Integral Drama critically explores modern drama in the context of Indian aesthetics described in the
Natyashastra and the vast, new interdisciplinary field of consciousness studies. It also focuses on how Indian theatre aesthetics has influenced modern drama theories and practice, and the extent to which this has promoted the development of higher consciousness in actors and audience. According to Indian aesthetics,
rasa or aesthetic rapture is refers to bliss innate in the Self that manifests even in the absence of external sources of happiness. Overall, this book explores the relation between modern theatre and higher states of mind and demonstrates that one of the key purposes of theatre is to help the spectator experience the pure consciousness event described in consciousness studies by theorists such as Anna Bonshek, Ken Wilber, Robert K. C. Forman, Jonathan Shear, Daniel Meyer-Dinkgräfe, Ralph Yarrow and others.
Integral Drama will appeal not only to drama theorists but also to teachers and students of acting, as well as an educated general audience interested in understanding the aesthetic experience of theatre.
Integral Drama, moreover, can be used as a textbook for acting and drama theory classes and would also appeal to university and public libraries. The book serves as a bridge between the ideas and experiences long understood through Indian philosophy and the many questions raised by modern theatre studies.
William S. Haney II is Professor of American and British Literature, Modern Drama and Theater, and Literary Theory and Criticism at the American University of Sharjah, UAE. His research interests include the analysis of contemporary literature from a Consciousness Studies perspective, Science Fiction, Cybercultures, and the Posthuman Condition. Three of his recent books are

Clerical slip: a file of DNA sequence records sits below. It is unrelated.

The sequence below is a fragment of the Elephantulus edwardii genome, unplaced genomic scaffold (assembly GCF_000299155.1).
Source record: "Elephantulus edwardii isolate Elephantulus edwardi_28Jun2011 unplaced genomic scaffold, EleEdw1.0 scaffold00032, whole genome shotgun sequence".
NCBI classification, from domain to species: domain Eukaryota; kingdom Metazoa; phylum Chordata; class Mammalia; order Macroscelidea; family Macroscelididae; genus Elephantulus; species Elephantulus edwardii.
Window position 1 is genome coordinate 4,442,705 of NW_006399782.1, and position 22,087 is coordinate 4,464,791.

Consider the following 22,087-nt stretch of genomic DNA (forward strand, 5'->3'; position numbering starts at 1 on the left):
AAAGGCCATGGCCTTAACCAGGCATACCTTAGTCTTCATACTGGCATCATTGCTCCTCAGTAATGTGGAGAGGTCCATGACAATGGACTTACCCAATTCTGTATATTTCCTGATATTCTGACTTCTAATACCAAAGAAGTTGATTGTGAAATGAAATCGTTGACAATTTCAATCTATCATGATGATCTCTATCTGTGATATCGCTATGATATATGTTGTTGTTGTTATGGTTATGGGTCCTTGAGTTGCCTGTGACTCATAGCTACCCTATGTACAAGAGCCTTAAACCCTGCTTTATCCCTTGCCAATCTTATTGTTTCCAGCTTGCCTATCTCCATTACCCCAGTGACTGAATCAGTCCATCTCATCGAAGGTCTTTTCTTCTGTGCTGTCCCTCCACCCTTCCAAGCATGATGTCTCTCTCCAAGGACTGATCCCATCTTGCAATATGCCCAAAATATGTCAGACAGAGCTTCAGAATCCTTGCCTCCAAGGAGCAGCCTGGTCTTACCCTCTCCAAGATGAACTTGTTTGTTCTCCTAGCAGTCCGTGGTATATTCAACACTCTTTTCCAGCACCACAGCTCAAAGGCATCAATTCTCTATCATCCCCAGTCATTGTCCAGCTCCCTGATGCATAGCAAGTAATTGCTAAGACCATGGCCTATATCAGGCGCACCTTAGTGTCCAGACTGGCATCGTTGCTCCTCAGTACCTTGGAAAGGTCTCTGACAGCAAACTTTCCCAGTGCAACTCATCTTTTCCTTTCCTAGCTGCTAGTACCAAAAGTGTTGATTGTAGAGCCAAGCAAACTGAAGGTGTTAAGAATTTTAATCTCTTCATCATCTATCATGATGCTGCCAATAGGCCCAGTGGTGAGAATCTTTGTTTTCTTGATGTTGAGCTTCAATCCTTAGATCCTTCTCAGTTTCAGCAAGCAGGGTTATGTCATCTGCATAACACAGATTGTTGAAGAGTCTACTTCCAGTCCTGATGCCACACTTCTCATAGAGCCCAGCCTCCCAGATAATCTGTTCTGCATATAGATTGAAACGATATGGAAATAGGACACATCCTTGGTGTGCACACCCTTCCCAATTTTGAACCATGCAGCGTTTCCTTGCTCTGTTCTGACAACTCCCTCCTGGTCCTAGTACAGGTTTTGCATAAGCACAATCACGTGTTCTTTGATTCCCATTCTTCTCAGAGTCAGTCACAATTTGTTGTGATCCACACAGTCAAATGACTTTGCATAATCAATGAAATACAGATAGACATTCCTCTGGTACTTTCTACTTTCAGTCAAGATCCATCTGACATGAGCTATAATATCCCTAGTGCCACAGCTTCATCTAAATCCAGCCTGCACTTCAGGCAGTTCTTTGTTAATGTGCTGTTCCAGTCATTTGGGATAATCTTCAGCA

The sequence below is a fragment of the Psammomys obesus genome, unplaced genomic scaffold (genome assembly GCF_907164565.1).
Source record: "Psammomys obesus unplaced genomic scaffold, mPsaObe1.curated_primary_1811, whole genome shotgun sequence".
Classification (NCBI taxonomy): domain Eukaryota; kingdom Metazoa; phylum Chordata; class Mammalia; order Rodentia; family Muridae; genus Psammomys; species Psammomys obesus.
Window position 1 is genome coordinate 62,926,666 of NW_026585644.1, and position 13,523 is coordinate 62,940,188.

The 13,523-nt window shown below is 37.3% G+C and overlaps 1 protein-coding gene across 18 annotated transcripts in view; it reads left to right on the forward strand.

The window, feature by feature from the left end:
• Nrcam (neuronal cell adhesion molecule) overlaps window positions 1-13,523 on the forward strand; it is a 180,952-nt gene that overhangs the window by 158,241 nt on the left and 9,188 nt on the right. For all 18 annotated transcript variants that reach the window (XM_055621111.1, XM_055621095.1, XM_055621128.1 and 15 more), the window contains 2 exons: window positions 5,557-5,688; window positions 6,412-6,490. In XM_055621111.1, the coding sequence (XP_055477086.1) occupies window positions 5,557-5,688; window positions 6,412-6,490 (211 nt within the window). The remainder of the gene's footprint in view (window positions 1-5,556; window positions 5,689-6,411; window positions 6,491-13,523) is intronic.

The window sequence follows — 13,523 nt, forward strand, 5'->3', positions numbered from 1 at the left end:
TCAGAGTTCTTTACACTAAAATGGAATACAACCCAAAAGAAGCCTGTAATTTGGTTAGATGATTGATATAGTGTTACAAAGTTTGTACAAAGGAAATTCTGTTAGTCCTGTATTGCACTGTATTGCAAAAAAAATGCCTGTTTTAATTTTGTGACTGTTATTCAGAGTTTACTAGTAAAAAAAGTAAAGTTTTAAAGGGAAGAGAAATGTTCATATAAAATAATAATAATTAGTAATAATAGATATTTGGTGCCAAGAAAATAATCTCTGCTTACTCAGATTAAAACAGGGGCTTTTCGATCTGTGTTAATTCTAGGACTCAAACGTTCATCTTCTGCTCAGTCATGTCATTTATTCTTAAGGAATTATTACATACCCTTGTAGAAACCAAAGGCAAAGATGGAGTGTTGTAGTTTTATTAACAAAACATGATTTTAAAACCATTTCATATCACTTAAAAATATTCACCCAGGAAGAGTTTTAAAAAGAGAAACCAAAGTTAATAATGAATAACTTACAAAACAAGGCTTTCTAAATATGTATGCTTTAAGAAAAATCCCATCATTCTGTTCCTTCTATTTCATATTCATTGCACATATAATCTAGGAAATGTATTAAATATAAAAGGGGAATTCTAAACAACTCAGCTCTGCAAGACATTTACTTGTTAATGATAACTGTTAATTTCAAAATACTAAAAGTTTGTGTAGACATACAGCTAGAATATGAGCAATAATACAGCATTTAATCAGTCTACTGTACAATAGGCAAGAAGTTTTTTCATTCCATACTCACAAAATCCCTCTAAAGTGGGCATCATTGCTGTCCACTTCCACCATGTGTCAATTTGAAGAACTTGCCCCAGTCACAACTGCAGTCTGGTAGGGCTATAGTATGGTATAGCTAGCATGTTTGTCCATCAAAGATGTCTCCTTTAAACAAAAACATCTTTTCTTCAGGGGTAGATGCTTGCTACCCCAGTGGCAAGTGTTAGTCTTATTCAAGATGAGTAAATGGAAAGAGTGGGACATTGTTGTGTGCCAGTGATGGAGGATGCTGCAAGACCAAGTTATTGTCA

Culture and Consciousness: Literature Regained (Bucknell UP, 2002),
Postmodern Theatre and the Void of Conceptions (Cambridge Scholars Press 2006), and
Cyberculture, Cyborgs and Science Fiction: Consciousness and the Posthuman (Rodopi 2006).
Table of contents
Chapter 1: Introduction Chapter 2: The Fall of Private Man in Harold Pinter’s
The Birthday Party Chapter 3: Eugène Ionesco’s
Rhinoceros: Defiance vs. Conformity Chapter 4: Tom Stoppard’s
Arcadia: Orderly Disorder Chapter 5: Discovering Happiness in Harold Pinter’s
The Homecoming Chapter 6: Luigi Pirandello’s
Six Characters in Search of an Author: Being vs. having Form Chapter 7: The Reality of Illusion in Jean Genet’s
The Balcony Chapter 8: Soyinka’s Integral Drama: Unity And the Mistake of the Intellect Bibliography Index of Names